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alternative to summer camps

10 Alternatives to Feeding Kids Processed Foods

processed foods

A friend of mine posted a photo of a very disgusting green sandwich that came with the brand new packaged branded portable lunch kit she got for her kid (I won’t say the name of the very popular brand). Ick!

It reminded me of my long-standing opposition to processed foods. Not only are pre-packaged foods loaded with extra sugar, salt, additives and preservatives, but they usually have extra calories, cholesterol and saturated fats that fresh whole foods.

But we must admit, in this very busy days that we live in, it’s easier and way more convenient and less time-consuming than putting together all natural meals for breakfast and lunch.

To help out myself and other moms, I reassembled a past blog post with a list of healthy alternatives to processed foods for us to consider serving up for our children. It may take a few extra steps and time out of the day, but if it will save the nausea of looking at a green pre-packaged meal kit sandwich then let’s do it!

  1. Opt for Homemade Granola Over Pre-Packaged Cereals – It doesn’t take much to mix together old fashioned oats, sunflower seeds, coconut, nuts, spices, honey and no-sugar-added applesauce to create delicious batch of granola for the kids. One of the perks of homemade granola is that you get to add the flavors your kids enjoy while avoiding preservatives and additives. Milk turns your homemade granola into a breakfast cereal, while mixing it with yogurt makes it a healthy and substantial snack.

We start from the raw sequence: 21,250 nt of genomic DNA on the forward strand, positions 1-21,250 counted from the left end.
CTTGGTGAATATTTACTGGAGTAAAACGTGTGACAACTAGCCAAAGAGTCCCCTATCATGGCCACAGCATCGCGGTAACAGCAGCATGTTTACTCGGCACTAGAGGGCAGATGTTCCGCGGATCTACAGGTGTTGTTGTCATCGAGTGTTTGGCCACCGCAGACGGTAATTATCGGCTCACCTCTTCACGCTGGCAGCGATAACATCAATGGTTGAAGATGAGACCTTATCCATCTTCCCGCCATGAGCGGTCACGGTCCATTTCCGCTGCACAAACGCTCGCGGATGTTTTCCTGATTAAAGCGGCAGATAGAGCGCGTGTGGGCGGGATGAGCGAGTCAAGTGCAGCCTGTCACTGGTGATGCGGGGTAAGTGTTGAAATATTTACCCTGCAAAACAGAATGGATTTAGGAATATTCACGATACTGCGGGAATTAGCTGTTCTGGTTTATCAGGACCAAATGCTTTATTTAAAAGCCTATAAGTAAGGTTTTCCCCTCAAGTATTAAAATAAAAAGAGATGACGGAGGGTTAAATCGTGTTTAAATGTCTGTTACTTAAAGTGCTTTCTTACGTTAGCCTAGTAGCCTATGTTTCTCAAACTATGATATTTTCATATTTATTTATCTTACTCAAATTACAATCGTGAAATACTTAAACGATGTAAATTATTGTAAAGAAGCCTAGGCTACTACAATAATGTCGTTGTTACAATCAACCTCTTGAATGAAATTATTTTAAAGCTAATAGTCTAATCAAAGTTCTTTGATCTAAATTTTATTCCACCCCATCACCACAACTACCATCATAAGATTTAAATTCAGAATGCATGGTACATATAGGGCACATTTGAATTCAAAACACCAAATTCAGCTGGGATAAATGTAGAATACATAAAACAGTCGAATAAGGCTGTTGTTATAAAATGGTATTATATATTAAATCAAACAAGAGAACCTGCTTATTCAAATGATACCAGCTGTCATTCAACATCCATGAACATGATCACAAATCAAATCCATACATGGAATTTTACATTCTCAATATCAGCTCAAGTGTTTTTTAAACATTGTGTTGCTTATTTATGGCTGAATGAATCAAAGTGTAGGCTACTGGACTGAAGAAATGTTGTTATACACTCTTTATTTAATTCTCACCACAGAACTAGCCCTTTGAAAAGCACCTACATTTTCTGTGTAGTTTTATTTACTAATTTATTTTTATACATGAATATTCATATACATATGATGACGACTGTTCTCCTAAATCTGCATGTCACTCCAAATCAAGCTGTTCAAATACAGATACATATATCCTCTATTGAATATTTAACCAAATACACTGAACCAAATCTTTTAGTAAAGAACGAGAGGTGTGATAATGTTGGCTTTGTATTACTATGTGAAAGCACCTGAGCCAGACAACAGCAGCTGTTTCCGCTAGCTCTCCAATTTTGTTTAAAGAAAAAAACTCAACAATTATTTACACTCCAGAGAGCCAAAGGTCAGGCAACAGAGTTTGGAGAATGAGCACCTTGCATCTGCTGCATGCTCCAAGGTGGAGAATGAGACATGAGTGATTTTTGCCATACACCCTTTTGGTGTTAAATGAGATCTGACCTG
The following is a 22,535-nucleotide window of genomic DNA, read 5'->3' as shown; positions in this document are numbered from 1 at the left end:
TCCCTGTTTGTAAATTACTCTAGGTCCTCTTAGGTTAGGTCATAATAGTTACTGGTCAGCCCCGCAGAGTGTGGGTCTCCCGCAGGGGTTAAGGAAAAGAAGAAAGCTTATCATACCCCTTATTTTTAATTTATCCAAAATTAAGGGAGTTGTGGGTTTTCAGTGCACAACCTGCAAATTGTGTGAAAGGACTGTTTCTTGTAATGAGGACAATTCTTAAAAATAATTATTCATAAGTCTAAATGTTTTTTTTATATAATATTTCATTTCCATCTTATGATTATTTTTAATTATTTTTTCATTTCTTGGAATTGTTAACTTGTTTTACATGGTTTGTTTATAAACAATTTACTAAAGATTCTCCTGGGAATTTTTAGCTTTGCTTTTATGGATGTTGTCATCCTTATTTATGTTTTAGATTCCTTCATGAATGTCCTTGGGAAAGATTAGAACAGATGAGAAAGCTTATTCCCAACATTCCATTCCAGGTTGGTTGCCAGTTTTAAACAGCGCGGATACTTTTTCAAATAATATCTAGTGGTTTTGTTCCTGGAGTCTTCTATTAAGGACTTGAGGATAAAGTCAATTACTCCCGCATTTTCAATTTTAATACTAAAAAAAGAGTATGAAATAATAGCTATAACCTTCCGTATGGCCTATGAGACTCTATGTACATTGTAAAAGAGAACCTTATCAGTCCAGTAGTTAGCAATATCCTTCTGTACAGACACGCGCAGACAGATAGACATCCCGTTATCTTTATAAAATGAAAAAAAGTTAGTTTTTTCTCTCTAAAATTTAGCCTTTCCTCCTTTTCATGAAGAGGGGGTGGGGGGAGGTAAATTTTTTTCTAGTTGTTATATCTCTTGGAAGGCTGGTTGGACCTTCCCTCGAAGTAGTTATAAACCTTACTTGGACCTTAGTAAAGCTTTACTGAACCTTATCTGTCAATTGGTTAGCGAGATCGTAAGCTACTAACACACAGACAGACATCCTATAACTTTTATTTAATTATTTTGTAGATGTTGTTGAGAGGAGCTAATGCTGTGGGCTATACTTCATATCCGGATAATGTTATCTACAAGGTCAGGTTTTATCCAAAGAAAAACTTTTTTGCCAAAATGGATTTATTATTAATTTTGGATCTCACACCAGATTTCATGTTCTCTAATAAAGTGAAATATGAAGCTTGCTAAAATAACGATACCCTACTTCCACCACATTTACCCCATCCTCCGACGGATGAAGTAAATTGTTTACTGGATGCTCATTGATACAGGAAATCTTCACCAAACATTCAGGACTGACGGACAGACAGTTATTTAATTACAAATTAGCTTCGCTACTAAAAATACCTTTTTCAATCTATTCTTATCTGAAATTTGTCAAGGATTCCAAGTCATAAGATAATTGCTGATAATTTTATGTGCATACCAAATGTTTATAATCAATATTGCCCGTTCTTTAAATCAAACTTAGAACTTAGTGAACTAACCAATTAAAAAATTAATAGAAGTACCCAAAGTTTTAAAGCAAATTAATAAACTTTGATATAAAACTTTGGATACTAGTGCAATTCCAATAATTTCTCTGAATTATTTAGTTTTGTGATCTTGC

2. Skip Breakfast Bars and Toaster Treats – Both are good for quick fixes in the morning, but are they good for you? Substitute whole wheat toast with a nut butter or an all fruit, no-sugar added spread. It’s fast, nutritious and just as tasty.
  3. Freezing Homemade Pancakes – Commercially-frozen pancakes don’t taste nearly as good as the whole grain pancakes you can make yourself. You can whip up a large batch of the tasty cakes and put them in freezer bags to pull out when you need them. Since you are the one making them, you know exactly what they contain, and you can be sure your kids are getting healthy food without chemical additives
  4. Choose Fruit Over Syrup – Pancake syrup might be tasty, but anything other than pure maple syrup is filled with chemicals, flavoring additives and preservatives. Try substituting pureed fruit or one of the many all-fruit spreads available without the added sugar. Another tasty topper is natural applesauce.